I recently left my son for just over three days (& three nights). At first, when I purchased my plane tickets, I felt great guilt at the thought of leaving him. Maybe “guilt” is not the right word… Anxiety would be more accurate. And even then, “anxiety” isn’t quite right either… I knew my son would be safe & well-loved while I was gone. I suppose I worried some about nighttime wakings. And nursing. Mostly the nursing. And my missing him. Mostly my missing him.
I had to travel out of state to take the bar exam (it’s over! woo-hoo!) & there was no way my little guy could go with me. I mean, technically I suppose it was possible… But, yeah… NO!
Well, after phone calls, texts & daily skyping here we are… He is not traumatized. I’m not traumatized. He’s happy. I’m happy. He’s still nursing (for better or worse). Yeah, I have to say leaving him for a few days was far easier on us all than I ever imagined. His grandma tirelessly played with him each day I was gone & at night he snuggled with his dad when he needed to.
Yes, he asked about me. But each time, someone reassured him that I would return & every night I told him that I would be home soon.
All of which leads me to contemplate the fuss many of us, and many attachment parenting types in particular, make over leaving our babes.
Don’t get me wrong. I’m of the mindset that any unnecessary separation from a young child is just that… unnecessary. We don’t take vacation without our son, we don’t go out much in the evenings, there’s really not much we do without him aside from work & some hobbies. We simply get on with our lives with him in tow. But just because I avoid unnecessary separation doesn’t mean that I believe separation (necessary or not) is by definition harmful or traumatizing.
You see, while I identify with attachment parenting, which assumes a certain level of … um … attachment… I don’t quite like anyone telling me that I can’t or shouldn’t leave my child in the care of another person, even his dad, for reasons a, b, or c. (See a prior rant on this general point here.)
And, as any of you other lawyer-mamas out there can attest, it’s darn impossible to be a law-student- or lawyer-mom without leaving your little one at some point. It’s a fact of life for us.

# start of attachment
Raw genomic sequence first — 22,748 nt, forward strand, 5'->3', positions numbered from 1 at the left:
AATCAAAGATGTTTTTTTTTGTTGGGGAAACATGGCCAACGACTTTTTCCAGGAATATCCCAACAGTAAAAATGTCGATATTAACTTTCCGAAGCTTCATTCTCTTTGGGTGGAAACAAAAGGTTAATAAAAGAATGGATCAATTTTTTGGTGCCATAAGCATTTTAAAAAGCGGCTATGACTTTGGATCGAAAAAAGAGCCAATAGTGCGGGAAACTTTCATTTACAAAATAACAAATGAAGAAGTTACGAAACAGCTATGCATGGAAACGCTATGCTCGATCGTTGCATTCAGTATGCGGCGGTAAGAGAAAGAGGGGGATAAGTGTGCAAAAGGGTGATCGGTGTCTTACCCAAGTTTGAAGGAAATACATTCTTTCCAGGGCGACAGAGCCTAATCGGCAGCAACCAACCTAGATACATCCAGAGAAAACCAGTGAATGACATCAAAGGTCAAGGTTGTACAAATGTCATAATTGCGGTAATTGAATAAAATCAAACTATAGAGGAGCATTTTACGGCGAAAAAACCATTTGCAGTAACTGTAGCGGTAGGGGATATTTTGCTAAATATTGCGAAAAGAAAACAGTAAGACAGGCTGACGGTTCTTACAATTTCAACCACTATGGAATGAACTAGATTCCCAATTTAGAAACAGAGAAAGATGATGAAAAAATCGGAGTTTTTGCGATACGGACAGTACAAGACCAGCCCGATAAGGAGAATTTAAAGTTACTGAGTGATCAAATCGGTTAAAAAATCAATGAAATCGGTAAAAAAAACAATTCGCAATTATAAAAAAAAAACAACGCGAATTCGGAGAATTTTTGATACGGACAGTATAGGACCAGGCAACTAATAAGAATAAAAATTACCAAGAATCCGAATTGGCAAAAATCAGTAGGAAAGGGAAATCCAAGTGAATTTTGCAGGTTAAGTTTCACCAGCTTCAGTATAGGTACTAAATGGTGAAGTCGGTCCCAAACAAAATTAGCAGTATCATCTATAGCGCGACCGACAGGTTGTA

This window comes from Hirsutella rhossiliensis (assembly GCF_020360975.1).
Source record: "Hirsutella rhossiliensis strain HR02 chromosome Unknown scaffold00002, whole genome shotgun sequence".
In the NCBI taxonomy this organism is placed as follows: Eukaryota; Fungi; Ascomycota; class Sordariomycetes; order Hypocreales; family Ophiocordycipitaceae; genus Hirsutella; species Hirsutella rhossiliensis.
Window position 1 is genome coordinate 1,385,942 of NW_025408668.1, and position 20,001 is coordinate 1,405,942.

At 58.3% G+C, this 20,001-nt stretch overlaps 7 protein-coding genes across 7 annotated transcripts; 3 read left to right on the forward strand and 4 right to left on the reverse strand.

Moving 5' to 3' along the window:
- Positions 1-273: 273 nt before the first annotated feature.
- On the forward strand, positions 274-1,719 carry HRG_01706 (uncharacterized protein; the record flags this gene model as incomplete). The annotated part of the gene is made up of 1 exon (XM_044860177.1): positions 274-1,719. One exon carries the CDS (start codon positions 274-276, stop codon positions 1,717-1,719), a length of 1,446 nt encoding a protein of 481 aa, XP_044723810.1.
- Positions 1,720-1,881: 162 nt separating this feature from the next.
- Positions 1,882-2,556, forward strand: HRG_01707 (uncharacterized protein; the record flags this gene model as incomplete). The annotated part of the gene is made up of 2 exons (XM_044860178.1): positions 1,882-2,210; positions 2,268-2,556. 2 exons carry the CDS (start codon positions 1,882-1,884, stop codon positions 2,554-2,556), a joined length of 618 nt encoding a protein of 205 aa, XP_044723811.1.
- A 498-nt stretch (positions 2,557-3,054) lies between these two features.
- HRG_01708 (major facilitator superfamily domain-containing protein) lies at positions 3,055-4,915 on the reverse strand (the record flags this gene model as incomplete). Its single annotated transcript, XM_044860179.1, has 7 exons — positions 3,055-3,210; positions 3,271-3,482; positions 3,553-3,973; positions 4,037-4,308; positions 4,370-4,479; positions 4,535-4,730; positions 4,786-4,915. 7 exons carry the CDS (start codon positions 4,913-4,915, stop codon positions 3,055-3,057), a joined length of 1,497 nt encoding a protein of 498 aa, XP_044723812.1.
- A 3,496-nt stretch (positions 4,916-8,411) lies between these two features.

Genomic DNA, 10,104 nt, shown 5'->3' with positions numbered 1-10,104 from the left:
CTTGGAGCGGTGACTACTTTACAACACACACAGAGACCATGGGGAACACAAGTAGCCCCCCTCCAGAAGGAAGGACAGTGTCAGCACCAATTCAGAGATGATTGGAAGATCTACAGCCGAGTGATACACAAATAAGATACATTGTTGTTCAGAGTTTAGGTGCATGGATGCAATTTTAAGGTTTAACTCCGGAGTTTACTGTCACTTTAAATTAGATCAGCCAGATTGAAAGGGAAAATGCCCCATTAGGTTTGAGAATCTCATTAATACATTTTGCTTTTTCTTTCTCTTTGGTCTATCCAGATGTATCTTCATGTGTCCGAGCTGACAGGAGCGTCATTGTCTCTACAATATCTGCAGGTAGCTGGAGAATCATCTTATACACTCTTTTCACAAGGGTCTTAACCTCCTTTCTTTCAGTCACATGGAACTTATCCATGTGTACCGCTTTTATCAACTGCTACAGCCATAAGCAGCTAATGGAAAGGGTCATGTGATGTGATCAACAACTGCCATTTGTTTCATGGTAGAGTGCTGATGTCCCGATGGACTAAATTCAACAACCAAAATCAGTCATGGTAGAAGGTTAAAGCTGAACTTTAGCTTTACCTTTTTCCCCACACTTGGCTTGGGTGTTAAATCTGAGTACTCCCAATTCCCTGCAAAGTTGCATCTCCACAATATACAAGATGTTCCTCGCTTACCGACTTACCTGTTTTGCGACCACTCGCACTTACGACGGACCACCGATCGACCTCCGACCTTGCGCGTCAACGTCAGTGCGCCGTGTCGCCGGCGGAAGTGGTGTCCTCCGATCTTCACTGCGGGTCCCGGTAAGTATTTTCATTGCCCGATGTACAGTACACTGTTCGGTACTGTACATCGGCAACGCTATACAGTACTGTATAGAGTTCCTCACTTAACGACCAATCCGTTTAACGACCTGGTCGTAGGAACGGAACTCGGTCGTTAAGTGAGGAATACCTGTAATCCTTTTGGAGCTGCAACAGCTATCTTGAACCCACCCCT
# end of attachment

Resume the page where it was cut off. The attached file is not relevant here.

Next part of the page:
I, therefore, had to giggle out loud when I read this blog entry by Dr. George Wootan suggesting that mothers should not leave their babies/toddlers until they reach three years of age. Can you imagine?! Three years old!
The argument goes that babies & toddlers have no sense of time & that any leave-taking is akin to telling the child that his mother is gone forever. Dr. Wootan tells us that it’s ok to leave your child during naptime, so long as you leave him with someone familiar to the child. Those who return to work for any reason other than (absolute) necessity need to do some “soul-searching.” Oh, but thankfully he has some advice for you if you must leave your child for several hours!
OK. This seems like awful advice on so many levels! I’m not going to argue the rightness of his idea about toddler concepts of time & I don’t doubt that they cannot truly tell the difference between 30 minutes & 8 hours. But there is no logical connection between that fact and the conclusion that any leave-taking amounts to total abandonment. I mean, dramatic a little? It takes practice (& time that many mothers don’t necessarily have during the transition, if any, from maternity leave to returning back to work) but gradually increasing a parent’s absence will help even a young baby learn that she can trust mommy or daddy will always return. (And, yes, I’m including daddy, because I simply don’t buy it that maternal attachment is the end-all-be-all while paternal attachment is optional.)